that allow us to do, hopefully, more interesting exciting and innovative things. We have Canvass,
which is our virtual online learning environment. Canvass means we can post stuff in advance,
we can post reading for our students, we can link to TV, radio, podcasts, that kind of
thing. But it also means that we have all of our lectures recorded and kind of stode
away there. So if our students miss a lecture for any reason, they don’t need to get notes
off friends, they can actually watch the lecture as it happened, subsequent to the event. So
I think it kind of takes the pressure off students if they’re worried that a period
of illness or whatever, is going to interfered with their studies – they definitely know
they can catch up with their lectures. Assessment are similarly traditional I suppose,
with the bread and butter side of things – we have mostly course work essays in this department
with a few exams scattered around. We’re currently changing how our exams work. So,
we currently thinking about ways in which we might take the pressure off exams, because
we know they’re highly pressurised situations. And also not really very indicative of the
kind of things that our students need to do when they leave university and they enter
the world of work. So, we don’t necessarily want to be testing our students’ ability
to memorise things and regurgitate them in the exam room. So instead of those unseen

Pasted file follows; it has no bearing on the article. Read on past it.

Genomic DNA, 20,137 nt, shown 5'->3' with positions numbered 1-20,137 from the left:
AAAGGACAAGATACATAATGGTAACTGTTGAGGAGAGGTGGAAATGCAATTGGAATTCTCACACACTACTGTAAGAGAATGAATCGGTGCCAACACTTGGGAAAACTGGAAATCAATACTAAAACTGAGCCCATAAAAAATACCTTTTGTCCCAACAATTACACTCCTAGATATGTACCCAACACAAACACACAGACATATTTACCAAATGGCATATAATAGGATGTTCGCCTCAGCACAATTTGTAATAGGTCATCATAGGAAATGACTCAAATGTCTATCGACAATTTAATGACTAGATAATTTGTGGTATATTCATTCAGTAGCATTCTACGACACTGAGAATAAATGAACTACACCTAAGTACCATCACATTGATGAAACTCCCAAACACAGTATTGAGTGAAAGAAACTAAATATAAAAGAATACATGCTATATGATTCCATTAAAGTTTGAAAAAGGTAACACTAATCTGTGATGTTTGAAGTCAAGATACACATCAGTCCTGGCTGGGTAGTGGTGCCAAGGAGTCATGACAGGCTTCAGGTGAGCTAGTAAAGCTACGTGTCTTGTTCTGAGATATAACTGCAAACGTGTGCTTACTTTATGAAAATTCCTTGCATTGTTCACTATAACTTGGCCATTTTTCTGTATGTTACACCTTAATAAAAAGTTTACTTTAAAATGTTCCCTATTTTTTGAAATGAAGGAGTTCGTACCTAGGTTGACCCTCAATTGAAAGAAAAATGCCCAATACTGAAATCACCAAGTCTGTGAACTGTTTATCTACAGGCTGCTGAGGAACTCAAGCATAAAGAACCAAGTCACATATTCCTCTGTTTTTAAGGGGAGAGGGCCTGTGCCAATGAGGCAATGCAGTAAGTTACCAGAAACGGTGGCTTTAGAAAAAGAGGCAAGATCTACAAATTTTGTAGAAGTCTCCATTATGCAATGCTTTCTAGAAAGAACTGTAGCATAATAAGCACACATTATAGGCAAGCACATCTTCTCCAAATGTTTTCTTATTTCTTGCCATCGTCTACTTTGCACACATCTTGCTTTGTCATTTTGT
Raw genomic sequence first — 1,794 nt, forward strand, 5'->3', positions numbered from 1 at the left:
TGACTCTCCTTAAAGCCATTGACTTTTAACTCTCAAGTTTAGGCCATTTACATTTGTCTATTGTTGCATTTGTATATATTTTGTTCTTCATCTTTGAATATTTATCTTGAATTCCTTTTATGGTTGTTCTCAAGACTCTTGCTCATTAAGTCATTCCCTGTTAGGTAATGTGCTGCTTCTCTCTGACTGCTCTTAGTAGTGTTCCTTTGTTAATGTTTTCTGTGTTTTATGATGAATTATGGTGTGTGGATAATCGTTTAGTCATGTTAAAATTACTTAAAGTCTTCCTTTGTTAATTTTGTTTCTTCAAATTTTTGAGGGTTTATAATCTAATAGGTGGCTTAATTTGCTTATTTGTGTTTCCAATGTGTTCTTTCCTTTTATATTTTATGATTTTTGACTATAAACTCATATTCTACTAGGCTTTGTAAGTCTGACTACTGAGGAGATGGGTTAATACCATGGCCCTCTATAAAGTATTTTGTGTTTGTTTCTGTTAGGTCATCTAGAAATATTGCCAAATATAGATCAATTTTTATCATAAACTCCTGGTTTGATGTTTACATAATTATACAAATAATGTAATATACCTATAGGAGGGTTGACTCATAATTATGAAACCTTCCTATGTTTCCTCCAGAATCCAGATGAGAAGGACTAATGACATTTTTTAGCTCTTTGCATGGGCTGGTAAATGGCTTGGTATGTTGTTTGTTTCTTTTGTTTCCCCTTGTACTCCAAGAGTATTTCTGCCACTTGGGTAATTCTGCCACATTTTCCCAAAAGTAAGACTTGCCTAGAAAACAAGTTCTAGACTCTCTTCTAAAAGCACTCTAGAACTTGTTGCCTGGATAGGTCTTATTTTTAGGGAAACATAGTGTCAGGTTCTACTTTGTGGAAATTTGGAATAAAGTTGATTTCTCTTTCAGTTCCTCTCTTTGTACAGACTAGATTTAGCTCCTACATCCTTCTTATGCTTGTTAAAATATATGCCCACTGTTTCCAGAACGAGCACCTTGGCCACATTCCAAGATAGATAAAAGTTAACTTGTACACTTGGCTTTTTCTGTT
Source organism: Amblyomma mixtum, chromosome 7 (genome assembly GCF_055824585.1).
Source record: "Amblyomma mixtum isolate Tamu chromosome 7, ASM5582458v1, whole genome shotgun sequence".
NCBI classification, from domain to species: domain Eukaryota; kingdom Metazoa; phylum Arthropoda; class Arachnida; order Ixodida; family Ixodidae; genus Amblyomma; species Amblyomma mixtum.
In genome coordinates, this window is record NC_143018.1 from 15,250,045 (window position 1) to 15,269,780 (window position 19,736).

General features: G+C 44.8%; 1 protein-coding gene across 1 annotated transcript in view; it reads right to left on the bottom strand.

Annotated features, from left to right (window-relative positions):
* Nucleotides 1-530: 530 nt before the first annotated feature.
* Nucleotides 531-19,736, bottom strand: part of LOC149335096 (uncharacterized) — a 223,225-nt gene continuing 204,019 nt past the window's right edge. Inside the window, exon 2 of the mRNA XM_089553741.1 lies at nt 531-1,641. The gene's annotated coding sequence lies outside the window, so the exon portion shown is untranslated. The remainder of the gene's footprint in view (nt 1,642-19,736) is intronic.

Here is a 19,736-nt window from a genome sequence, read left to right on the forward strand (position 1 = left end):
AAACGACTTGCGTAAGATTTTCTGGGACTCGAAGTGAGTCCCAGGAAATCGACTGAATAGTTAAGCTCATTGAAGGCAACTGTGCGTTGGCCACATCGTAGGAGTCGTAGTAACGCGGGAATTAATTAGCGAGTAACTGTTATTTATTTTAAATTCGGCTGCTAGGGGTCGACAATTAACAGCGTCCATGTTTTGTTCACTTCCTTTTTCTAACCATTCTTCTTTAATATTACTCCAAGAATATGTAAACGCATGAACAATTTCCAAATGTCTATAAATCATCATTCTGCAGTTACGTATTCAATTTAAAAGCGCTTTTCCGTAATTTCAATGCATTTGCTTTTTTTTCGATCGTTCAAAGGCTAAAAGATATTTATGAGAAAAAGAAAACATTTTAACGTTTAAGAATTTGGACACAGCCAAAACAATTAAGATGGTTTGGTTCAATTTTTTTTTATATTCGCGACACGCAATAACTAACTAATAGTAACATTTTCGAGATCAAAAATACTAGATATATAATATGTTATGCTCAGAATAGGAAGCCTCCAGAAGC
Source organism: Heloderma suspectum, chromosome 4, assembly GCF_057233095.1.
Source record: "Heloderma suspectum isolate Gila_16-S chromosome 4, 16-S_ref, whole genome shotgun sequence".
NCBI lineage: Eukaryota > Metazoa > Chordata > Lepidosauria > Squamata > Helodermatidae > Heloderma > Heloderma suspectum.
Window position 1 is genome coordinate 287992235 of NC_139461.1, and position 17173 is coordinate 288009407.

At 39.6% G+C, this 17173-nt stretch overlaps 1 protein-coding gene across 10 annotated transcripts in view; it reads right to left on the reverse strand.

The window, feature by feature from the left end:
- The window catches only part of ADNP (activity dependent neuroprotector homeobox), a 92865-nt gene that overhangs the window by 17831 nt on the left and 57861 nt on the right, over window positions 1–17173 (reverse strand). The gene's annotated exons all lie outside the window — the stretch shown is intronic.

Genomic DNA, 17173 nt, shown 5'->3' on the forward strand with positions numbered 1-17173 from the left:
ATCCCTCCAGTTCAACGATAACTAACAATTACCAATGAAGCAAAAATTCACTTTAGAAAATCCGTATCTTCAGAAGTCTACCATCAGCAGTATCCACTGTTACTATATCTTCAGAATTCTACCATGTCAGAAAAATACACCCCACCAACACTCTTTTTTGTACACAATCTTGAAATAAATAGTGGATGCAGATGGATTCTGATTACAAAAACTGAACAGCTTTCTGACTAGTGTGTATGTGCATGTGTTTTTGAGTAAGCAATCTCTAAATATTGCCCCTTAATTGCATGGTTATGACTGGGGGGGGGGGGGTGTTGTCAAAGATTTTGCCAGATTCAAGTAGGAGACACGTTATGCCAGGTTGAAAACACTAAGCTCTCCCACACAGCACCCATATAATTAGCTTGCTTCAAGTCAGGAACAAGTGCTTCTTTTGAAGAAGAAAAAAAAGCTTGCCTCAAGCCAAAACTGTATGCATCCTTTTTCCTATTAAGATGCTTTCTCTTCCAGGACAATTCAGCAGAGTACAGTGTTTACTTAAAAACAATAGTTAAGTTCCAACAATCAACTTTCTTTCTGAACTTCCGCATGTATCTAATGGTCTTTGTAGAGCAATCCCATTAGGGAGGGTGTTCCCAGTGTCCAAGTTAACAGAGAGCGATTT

formal examinations, we’re bringing in new ways of kind of updating these to be more
relevant in the real world. Things like seeing examination papers, so our students will see
the exam paper, have a couple of days to prepare for that specific exam, and those specific
questions, and then go away and write the examination. And we also have take home exams,
which means that the student gets the examination paper, and they can go and work on that piece
of work in the comfort of their own home and submit online. So we’re hoping it takes
a little bit of the pressure off as well, and it’s also more reflective of the real
world in which we live essentially. As our students go through our modules, there
are lots of opportunities to develop various skills. Not just kind of preparing essays,
coursework essays and examination essays, but things like presentations, designing posters,
writing blog posts, writing for different audiences, because writing academically is
one thing, but there’s writing for a kind of popular audience, which is also important.
So our students get lots more opportunities to do that kind of thing, to get feedback
to hone their ideas and of course there is that support from a personal tutor, the academic
writing advisory service, and others who can look at drafts, comment on drafts. Our students